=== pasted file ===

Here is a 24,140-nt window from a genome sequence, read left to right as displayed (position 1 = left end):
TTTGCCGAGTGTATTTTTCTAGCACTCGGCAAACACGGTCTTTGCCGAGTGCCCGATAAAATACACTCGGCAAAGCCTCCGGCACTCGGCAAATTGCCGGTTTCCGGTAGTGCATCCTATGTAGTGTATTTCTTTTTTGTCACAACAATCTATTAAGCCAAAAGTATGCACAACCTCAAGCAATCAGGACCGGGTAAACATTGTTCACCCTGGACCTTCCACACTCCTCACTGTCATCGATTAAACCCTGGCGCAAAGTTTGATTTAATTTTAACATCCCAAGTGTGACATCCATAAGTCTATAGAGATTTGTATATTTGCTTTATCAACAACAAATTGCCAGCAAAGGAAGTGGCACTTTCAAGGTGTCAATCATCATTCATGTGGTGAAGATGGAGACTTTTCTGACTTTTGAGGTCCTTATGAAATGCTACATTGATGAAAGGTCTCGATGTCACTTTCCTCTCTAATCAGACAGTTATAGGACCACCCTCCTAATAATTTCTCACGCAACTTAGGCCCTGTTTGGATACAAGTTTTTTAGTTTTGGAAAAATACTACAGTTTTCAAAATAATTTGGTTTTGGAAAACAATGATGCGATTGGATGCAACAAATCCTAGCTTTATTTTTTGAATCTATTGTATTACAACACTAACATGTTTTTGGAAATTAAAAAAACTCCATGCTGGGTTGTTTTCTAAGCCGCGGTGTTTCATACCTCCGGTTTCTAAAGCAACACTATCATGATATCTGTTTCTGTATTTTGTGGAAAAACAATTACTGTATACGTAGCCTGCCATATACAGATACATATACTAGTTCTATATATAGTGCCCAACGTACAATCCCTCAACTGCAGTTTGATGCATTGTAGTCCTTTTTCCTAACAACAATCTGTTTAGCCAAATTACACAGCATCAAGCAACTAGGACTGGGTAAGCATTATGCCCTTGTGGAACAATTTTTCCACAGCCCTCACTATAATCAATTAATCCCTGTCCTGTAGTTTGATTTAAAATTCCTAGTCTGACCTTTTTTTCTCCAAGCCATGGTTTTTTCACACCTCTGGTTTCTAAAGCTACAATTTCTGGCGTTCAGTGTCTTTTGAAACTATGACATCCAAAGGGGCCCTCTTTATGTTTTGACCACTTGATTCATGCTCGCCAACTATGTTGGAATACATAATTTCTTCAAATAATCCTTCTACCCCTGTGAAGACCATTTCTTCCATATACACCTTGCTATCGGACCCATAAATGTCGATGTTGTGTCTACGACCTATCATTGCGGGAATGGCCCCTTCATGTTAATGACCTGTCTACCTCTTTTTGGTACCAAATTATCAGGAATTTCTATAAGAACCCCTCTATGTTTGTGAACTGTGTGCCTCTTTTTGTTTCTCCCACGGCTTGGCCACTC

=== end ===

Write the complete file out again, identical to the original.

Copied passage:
Here is a 24,140-nt window from a genome sequence, read left to right as displayed (position 1 = left end):
TTTGCCGAGTGTATTTTTCTAGCACTCGGCAAACACGGTCTTTGCCGAGTGCCCGATAAAATACACTCGGCAAAGCCTCCGGCACTCGGCAAATTGCCGGTTTCCGGTAGTGCATCCTATGTAGTGTATTTCTTTTTTGTCACAACAATCTATTAAGCCAAAAGTATGCACAACCTCAAGCAATCAGGACCGGGTAAACATTGTTCACCCTGGACCTTCCACACTCCTCACTGTCATCGATTAAACCCTGGCGCAAAGTTTGATTTAATTTTAACATCCCAAGTGTGACATCCATAAGTCTATAGAGATTTGTATATTTGCTTTATCAACAACAAATTGCCAGCAAAGGAAGTGGCACTTTCAAGGTGTCAATCATCATTCATGTGGTGAAGATGGAGACTTTTCTGACTTTTGAGGTCCTTATGAAATGCTACATTGATGAAAGGTCTCGATGTCACTTTCCTCTCTAATCAGACAGTTATAGGACCACCCTCCTAATAATTTCTCACGCAACTTAGGCCCTGTTTGGATACAAGTTTTTTAGTTTTGGAAAAATACTACAGTTTTCAAAATAATTTGGTTTTGGAAAACAATGATGCGATTGGATGCAACAAATCCTAGCTTTATTTTTTGAATCTATTGTATTACAACACTAACATGTTTTTGGAAATTAAAAAAACTCCATGCTGGGTTGTTTTCTAAGCCGCGGTGTTTCATACCTCCGGTTTCTAAAGCAACACTATCATGATATCTGTTTCTGTATTTTGTGGAAAAACAATTACTGTATACGTAGCCTGCCATATACAGATACATATACTAGTTCTATATATAGTGCCCAACGTACAATCCCTCAACTGCAGTTTGATGCATTGTAGTCCTTTTTCCTAACAACAATCTGTTTAGCCAAATTACACAGCATCAAGCAACTAGGACTGGGTAAGCATTATGCCCTTGTGGAACAATTTTTCCACAGCCCTCACTATAATCAATTAATCCCTGTCCTGTAGTTTGATTTAAAATTCCTAGTCTGACCTTTTTTTCTCCAAGCCATGGTTTTTTCACACCTCTGGTTTCTAAAGCTACAATTTCTGGCGTTCAGTGTCTTTTGAAACTATGACATCCAAAGGGGCCCTCTTTATGTTTTGACCACTTGATTCATGCTCGCCAACTATGTTGGAATACATAATTTCTTCAAATAATCCTTCTACCCCTGTGAAGACCATTTCTTCCATATACACCTTGCTATCGGACCCATAAATGTCGATGTTGTGTCTACGACCTATCATTGCGGGAATGGCCCCTTCATGTTAATGACCTGTCTACCTCTTTTTGGTACCAAATTATCAGGAATTTCTATAAGAACCCCTCTATGTTTGTGAACTGTGTGCCTCTTTTTGTTTCTCCCACGGCTTGGCCACTC